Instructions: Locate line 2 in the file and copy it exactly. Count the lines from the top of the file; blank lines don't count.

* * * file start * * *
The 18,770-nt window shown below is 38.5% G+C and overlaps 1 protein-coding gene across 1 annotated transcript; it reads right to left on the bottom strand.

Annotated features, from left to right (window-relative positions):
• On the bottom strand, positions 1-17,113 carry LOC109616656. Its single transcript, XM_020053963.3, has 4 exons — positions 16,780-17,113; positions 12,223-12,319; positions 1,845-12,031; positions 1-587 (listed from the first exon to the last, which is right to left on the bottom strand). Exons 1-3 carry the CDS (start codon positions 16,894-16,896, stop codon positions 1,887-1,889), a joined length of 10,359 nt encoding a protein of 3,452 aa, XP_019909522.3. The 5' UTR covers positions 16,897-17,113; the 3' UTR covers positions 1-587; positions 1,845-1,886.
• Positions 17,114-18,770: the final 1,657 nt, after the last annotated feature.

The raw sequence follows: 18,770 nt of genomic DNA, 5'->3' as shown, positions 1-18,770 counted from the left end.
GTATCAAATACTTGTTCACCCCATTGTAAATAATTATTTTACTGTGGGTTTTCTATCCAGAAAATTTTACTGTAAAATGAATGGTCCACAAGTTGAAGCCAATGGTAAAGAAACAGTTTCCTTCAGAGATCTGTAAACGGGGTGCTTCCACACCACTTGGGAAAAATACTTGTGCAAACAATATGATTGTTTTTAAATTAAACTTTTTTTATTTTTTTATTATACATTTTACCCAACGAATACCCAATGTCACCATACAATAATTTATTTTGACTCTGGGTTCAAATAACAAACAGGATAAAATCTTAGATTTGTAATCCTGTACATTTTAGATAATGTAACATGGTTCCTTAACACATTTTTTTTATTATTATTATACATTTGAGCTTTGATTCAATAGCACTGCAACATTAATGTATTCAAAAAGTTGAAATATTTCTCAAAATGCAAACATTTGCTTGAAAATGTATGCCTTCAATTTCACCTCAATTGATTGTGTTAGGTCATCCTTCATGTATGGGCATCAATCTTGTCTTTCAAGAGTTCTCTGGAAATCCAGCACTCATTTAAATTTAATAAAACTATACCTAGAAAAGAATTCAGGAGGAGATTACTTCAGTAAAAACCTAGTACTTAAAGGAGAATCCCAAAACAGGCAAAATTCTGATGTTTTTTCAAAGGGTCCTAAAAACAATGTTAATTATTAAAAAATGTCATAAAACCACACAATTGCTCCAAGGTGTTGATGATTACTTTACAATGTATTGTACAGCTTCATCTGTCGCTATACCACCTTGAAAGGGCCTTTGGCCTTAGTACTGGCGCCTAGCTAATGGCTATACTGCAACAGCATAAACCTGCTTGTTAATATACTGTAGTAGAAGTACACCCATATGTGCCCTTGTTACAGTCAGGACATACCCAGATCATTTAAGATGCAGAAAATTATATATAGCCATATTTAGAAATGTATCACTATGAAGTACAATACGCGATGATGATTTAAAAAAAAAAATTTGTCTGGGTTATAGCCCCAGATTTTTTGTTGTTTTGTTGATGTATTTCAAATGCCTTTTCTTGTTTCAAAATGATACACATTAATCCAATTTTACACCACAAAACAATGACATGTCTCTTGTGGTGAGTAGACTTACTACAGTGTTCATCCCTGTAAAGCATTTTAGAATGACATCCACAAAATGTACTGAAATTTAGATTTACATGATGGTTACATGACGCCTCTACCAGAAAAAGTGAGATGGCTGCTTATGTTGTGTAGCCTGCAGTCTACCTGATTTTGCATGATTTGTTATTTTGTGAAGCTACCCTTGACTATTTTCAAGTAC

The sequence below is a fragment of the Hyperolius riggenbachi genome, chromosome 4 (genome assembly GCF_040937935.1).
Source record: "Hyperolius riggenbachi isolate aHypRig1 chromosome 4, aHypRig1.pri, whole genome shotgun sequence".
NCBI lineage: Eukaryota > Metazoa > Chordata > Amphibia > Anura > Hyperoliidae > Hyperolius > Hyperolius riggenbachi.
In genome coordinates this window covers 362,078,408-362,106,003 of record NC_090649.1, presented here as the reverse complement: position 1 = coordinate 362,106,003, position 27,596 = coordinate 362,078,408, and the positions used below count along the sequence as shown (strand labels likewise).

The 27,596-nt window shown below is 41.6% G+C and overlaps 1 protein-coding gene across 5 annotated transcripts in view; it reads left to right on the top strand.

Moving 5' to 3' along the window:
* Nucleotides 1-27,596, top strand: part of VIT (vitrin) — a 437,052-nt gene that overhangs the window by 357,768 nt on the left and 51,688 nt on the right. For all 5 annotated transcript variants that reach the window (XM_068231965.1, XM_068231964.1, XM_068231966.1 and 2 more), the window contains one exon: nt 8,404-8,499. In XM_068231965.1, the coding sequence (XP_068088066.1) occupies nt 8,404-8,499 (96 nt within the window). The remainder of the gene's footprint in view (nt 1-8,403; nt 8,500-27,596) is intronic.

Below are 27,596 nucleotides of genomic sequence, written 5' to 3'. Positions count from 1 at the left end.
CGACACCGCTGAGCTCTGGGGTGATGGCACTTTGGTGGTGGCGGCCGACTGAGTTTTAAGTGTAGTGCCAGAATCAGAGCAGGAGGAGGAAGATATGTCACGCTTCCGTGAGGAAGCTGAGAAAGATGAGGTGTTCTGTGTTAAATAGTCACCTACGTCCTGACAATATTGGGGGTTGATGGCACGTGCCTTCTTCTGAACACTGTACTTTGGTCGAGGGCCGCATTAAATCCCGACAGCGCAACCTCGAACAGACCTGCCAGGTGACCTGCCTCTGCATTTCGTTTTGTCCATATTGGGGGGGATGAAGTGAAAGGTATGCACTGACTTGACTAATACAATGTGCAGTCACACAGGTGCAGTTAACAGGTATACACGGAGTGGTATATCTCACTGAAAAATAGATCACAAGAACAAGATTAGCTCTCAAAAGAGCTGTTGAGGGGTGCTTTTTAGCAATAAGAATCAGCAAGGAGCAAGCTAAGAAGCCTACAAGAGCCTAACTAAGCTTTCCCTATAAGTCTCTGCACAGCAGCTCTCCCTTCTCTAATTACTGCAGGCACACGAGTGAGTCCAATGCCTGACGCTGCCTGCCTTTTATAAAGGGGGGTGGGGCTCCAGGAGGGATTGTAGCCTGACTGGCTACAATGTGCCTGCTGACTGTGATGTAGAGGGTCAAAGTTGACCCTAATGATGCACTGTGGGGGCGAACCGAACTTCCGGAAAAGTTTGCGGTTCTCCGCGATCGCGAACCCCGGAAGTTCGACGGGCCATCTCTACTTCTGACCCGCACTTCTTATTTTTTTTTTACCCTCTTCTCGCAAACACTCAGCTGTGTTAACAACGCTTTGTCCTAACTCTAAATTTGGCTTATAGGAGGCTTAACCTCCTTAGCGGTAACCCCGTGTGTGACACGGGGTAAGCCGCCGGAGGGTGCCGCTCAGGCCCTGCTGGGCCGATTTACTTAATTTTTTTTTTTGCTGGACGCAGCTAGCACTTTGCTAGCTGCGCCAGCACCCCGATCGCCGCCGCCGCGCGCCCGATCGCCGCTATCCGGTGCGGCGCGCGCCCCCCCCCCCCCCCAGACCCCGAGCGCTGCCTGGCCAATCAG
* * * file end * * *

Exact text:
Annotated features, from left to right (window-relative positions):